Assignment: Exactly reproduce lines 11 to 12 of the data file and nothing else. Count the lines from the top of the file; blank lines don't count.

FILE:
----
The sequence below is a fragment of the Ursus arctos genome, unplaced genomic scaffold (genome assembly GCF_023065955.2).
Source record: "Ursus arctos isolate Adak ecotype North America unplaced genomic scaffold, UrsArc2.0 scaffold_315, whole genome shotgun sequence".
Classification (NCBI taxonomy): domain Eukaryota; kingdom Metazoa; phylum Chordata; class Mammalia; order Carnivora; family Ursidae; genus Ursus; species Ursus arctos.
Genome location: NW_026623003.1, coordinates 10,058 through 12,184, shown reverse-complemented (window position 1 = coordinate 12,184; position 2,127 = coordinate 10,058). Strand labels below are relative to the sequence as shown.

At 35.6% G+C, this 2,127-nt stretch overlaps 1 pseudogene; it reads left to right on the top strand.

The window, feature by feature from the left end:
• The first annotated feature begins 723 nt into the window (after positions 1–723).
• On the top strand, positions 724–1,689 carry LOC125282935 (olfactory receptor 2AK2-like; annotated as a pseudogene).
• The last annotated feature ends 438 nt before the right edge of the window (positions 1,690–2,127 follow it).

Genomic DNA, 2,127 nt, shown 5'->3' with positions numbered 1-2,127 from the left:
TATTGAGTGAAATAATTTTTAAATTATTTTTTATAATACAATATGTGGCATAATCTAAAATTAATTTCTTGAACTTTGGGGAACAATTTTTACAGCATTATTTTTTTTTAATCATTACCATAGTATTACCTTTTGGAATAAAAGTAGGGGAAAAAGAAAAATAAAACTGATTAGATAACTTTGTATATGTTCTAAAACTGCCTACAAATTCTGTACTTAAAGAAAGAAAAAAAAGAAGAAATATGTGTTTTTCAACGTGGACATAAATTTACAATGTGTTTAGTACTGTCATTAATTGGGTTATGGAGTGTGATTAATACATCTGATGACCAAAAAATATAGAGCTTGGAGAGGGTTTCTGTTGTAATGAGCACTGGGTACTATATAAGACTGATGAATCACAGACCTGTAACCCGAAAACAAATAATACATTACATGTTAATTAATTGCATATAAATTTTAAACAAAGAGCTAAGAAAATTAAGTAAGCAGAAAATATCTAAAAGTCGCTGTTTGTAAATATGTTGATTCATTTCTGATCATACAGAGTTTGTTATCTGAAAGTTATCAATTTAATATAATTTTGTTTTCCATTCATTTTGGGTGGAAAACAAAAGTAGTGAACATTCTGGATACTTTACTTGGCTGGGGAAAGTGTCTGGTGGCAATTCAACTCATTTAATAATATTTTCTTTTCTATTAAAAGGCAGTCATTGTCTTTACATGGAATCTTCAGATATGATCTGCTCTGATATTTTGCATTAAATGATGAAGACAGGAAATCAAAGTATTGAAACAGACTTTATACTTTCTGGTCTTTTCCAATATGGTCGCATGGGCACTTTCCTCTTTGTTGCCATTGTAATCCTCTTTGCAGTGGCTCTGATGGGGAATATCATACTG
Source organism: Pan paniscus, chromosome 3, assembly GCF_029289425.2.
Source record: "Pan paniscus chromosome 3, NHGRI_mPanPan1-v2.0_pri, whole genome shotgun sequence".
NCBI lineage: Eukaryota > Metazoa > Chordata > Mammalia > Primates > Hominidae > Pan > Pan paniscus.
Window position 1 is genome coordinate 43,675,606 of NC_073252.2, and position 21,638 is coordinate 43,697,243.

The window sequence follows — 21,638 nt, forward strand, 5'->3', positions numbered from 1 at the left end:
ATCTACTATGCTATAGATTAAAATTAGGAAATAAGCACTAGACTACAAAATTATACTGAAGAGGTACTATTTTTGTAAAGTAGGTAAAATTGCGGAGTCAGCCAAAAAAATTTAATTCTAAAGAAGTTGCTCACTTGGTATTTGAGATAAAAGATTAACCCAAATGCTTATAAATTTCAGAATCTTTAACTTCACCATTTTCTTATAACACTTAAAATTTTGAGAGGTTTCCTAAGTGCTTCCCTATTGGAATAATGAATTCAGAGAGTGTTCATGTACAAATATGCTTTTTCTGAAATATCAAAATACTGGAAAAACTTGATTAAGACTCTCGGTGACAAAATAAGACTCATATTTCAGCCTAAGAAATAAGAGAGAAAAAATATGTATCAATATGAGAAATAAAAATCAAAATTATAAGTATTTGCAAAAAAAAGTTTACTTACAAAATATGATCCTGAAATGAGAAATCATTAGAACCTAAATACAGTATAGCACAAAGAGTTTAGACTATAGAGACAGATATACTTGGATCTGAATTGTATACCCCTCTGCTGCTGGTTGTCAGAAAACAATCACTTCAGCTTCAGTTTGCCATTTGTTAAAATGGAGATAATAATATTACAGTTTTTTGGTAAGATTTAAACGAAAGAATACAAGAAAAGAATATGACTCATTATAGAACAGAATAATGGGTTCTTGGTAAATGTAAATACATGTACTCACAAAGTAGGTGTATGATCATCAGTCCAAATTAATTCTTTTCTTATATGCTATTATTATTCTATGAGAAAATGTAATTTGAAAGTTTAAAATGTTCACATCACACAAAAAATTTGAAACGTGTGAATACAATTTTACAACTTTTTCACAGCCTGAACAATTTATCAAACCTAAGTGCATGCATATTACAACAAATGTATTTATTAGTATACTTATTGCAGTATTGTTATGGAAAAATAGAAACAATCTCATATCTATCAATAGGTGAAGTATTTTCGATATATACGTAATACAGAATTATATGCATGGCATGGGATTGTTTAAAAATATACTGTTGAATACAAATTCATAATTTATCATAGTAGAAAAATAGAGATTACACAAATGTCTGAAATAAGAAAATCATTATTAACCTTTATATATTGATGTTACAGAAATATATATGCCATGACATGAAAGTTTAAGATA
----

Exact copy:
TATTGAGTGAAATAATTTTTAAATTATTTTTTATAATACAATATGTGGCATAATCTAAAATTAATTTCTTGAACTTTGGGGAACAATTTTTACAGCATTATTTTTTTTTAATCATTACCATAGTATTACCTTTTGGAATAAAAGTAGGGGAAAAAGAAAAATAAAACTGATTAGATAACTTTGTATATGTTCTAAAACTGCCTACAAATTCTGTACTTAAAGAAAGAAAAAAAAGAAGAAATATGTGTTTTTCAACGTGGACATAAATTTACAATGTGTTTAGTACTGTCATTAATTGGGTTATGGAGTGTGATTAATACATCTGATGACCAAAAAATATAGAGCTTGGAGAGGGTTTCTGTTGTAATGAGCACTGGGTACTATATAAGACTGATGAATCACAGACCTGTAACCCGAAAACAAATAATACATTACATGTTAATTAATTGCATATAAATTTTAAACAAAGAGCTAAGAAAATTAAGTAAGCAGAAAATATCTAAAAGTCGCTGTTTGTAAATATGTTGATTCATTTCTGATCATACAGAGTTTGTTATCTGAAAGTTATCAATTTAATATAATTTTGTTTTCCATTCATTTTGGGTGGAAAACAAAAGTAGTGAACATTCTGGATACTTTACTTGGCTGGGGAAAGTGTCTGGTGGCAATTCAACTCATTTAATAATATTTTCTTTTCTATTAAAAGGCAGTCATTGTCTTTACATGGAATCTTCAGATATGATCTGCTCTGATATTTTGCATTAAATGATGAAGACAGGAAATCAAAGTATTGAAACAGACTTTATACTTTCTGGTCTTTTCCAATATGGTCGCATGGGCACTTTCCTCTTTGTTGCCATTGTAATCCTCTTTGCAGTGGCTCTGATGGGGAATATCATACTG
Source organism: Pan paniscus, chromosome 3, assembly GCF_029289425.2.